Experimental testing and numerical modelling of masonry wall solution with PCM incorporation: A passive construction solution
authors Silva, T; Vicente, R; Soares, N; Ferreira, V
nationality International
journal ENERGY AND BUILDINGS
author keywords Solar energy; Latent heat; Phase change materials; Energy storage; Thermal comfort
keywords THERMAL-ENERGY STORAGE; PHASE-CHANGE; HEAT-TRANSFER; SYSTEM; SIMULATION; WALLBOARD
abstract Presently the essential research trend for sustainable buildings is the use of renewable energy sources and the development of new techniques of energy storage. Phase change materials (PCMs) may store latent heat energy in addition to the typical sensible energy capacity of current building materials, allowing to store significantly more energy during the phase change process (solid to liquid and vice versa). The incorporation of PCMs into building envelope solutions takes advantage of solar energy, contributing to the overall reduction of energy consumption associated to use of the air conditioning systems. This paper presents and discusses research developed in two main components: experimental testing and numerical simulation of a building component with PCM incorporation. The main goal of the experimental testing carried out was to evaluate the effect of the incorporation of PCM macro encapsulated into a typical Portuguese clay brick masonry enclosure wall. It is evaluated the influence of the phase change process of the PCM over the attenuation and time delay of the temperature fluctuations for indoor spaces. The experimental results allowed the calibration and validation of the numerical model, enabling to carry out parametric studies with different PCMs quantity analysing consequent temperature damping and time delay. (C) 2012 Elsevier B.V. All rights reserved.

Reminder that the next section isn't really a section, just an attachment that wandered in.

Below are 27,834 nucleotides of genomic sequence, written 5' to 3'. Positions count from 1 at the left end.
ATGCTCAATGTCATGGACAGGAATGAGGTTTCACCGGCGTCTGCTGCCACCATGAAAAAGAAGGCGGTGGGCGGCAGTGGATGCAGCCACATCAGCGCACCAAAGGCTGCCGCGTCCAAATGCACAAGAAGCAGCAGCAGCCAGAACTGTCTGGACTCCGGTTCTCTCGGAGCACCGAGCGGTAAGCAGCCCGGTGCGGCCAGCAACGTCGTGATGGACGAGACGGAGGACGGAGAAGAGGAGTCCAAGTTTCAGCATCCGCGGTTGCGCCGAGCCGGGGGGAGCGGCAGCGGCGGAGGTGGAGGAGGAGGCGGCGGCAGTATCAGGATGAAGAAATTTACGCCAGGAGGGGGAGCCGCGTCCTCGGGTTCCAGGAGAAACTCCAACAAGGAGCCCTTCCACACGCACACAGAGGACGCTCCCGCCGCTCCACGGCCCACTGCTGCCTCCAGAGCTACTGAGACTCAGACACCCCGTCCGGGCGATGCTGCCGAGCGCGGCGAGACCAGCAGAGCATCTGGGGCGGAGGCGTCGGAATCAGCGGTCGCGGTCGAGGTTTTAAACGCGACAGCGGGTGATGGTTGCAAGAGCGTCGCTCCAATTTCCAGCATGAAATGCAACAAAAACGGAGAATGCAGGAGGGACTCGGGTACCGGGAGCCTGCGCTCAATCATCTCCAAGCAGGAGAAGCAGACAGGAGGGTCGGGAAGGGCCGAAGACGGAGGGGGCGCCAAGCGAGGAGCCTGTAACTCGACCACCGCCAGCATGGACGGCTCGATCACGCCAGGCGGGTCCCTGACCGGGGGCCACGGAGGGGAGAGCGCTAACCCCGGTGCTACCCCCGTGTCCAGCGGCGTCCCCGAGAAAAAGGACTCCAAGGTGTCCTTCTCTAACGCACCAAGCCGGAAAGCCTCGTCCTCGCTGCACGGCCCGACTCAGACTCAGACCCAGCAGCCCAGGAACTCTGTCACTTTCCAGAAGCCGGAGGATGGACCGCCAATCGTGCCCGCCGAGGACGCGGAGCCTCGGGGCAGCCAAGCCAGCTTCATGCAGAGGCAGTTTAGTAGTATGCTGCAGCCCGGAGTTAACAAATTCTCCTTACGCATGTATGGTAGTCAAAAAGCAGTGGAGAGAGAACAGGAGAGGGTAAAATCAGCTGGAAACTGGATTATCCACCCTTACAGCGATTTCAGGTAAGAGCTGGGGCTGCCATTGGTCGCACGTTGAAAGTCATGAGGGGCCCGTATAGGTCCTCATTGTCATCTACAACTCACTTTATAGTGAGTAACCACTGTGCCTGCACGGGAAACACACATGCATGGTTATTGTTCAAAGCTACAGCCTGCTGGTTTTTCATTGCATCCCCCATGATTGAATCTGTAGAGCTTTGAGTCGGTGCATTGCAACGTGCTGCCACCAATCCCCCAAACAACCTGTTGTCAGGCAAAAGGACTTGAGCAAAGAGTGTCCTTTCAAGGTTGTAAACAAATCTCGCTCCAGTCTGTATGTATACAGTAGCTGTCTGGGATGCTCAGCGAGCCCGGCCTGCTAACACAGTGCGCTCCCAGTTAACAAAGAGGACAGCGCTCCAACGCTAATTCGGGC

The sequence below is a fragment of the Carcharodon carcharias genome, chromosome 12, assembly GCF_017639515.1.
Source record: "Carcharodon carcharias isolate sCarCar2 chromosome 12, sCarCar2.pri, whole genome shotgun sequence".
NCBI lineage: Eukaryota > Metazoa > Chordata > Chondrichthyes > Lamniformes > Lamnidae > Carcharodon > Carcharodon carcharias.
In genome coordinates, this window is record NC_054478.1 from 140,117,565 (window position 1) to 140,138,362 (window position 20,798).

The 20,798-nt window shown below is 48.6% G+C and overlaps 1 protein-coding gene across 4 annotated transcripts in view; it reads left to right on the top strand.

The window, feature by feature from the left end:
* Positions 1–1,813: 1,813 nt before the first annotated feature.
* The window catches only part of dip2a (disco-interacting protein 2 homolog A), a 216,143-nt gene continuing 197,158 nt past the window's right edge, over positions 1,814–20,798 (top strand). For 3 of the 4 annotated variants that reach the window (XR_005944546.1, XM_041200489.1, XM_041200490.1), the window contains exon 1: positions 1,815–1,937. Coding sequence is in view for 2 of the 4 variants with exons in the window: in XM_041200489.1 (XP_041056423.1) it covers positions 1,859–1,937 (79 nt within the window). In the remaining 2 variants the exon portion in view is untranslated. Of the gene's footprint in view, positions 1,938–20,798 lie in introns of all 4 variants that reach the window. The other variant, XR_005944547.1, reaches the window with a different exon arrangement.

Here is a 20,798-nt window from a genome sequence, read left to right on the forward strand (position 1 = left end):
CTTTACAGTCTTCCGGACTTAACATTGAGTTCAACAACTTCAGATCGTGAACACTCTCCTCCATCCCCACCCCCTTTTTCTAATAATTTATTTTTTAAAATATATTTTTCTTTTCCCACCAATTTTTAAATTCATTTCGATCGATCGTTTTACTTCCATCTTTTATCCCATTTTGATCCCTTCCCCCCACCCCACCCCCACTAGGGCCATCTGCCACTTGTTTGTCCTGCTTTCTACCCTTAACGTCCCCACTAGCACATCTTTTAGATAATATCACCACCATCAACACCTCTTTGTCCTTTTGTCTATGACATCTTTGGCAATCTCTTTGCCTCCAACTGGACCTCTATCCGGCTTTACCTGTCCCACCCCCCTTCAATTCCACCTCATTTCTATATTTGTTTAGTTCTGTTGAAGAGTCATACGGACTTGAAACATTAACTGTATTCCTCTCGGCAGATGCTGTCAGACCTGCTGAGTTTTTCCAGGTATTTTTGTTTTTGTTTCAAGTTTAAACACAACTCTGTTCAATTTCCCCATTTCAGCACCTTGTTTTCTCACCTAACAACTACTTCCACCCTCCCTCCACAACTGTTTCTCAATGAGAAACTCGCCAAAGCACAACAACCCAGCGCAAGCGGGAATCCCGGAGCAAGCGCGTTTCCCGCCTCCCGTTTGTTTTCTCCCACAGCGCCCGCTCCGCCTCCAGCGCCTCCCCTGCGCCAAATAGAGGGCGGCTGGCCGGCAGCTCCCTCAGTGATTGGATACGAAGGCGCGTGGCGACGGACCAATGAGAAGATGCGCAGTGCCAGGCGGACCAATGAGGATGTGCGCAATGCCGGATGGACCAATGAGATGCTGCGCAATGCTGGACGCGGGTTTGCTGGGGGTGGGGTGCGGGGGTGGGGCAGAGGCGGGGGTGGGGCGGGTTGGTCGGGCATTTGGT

publisher ELSEVIER SCIENCE SA
issn 0378-7788
year published 2012
volume 49
beginning page 235
ending page 245
digital object identifier (doi) 10.1016/j.enbuild.2012.02.010
web of science category Construction & Building Technology; Energy & Fuels; Engineering, Civil
subject category Construction & Building Technology; Energy & Fuels; Engineering
unique article identifier WOS:000305875500026
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journal impact factor 4.457
5 year journal impact factor 4.779
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